However, with the advent of foreign religions particularly Christianity and Islam which preceeded colonialism, traditional religions were slowly eroded. These foreign religions described the African ideas about God as erroneous and evil. The muslims had little difficulty getting a name for their God. Their God was Allah which is Arabic for God and Allah he would remain. The Christians however needed an interpretation. They searched for local interpretations and ended up using traditional equivalents to describe their omnipotent God. In this endeavour, they encountered lexical difficulties especially among the Acholi, Luo and Lugbara tribes. Their traditional idea of God was Jok but the Europeans associated Jok with evil because in Nilotic tribes, it is a malignant spirit(s); Ateso, ‘ajokit’(singular) ‘ijokin’(plural), so they forced the people to use the ‘Lubanga’ traditional reference for God and yet in the Luo languages Lubanga means an evil spirit. However, the Europeans had their way for God is now referred to as Lubanga.

In African religions, the indigenous people did not particular days of worship or of seeking their gods and spirits. They did so whenever they had trouble and needed help, favour or simply felt the need. However, with the introduction of Christianity and Islam, the way of worship changed greatly with days of becoming the norm with Christians praying on Sunday or in the evenings while for the muslims prayer became regular every Friday. Praying no longer depended on particular instances of want or trouble and shrines were replaced with houses of worship; mosques and churches with seats, church organs and electricity which facilitated amplified praise and worship.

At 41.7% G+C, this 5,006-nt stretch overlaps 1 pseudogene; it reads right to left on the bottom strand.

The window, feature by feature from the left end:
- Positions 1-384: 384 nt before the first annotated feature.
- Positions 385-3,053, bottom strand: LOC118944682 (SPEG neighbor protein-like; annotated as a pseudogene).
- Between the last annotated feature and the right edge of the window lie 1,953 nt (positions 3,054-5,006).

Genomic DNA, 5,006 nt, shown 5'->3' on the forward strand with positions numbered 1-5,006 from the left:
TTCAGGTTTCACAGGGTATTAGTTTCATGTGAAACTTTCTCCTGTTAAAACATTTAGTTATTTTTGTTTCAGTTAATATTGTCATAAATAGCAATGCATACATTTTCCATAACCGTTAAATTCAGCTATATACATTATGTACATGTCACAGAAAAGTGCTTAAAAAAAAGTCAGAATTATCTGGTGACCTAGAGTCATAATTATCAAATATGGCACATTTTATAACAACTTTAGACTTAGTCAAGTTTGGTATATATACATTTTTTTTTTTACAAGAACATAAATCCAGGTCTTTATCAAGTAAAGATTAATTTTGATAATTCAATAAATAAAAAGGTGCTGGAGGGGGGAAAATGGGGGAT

Dressing also changed. Instead of every day dress, muslims dressed in white tunics for prayer while Christians dressed attractively in their ‘Sunday best’ which were their very best clothes set apart from the rest for prayer on Sunday.
Gradually religion became not only a way of belief but also a way of life. Among the Christians, the traditional practice of polygamy was discouraged as unchristian because the Europeans considered barbaric and from a biblical perspective, adultery.
Baptism was mandatory and the sign that symbolized departure from ‘paganism’ to Christianity and involved the taking on of new Christian names taken from the bible. As children of God, Christians were barred from certain cultural practices which the Europeans considered ‘unchristian’. No longer were they to be seen visiting the shrines, drink alcohol or certain rituals surrounding the birth of twins, death of twins, widowhood amongst others. Although there was a departure from traditional religions, they weren’t totally annihilated for today they still exist and in the rural communities, it’s likely to find miniature huts erected a stone’s throw away from homesteads but are suspiciously regarded as witchcraft and spiritism and those who practice it as consorts of the occult.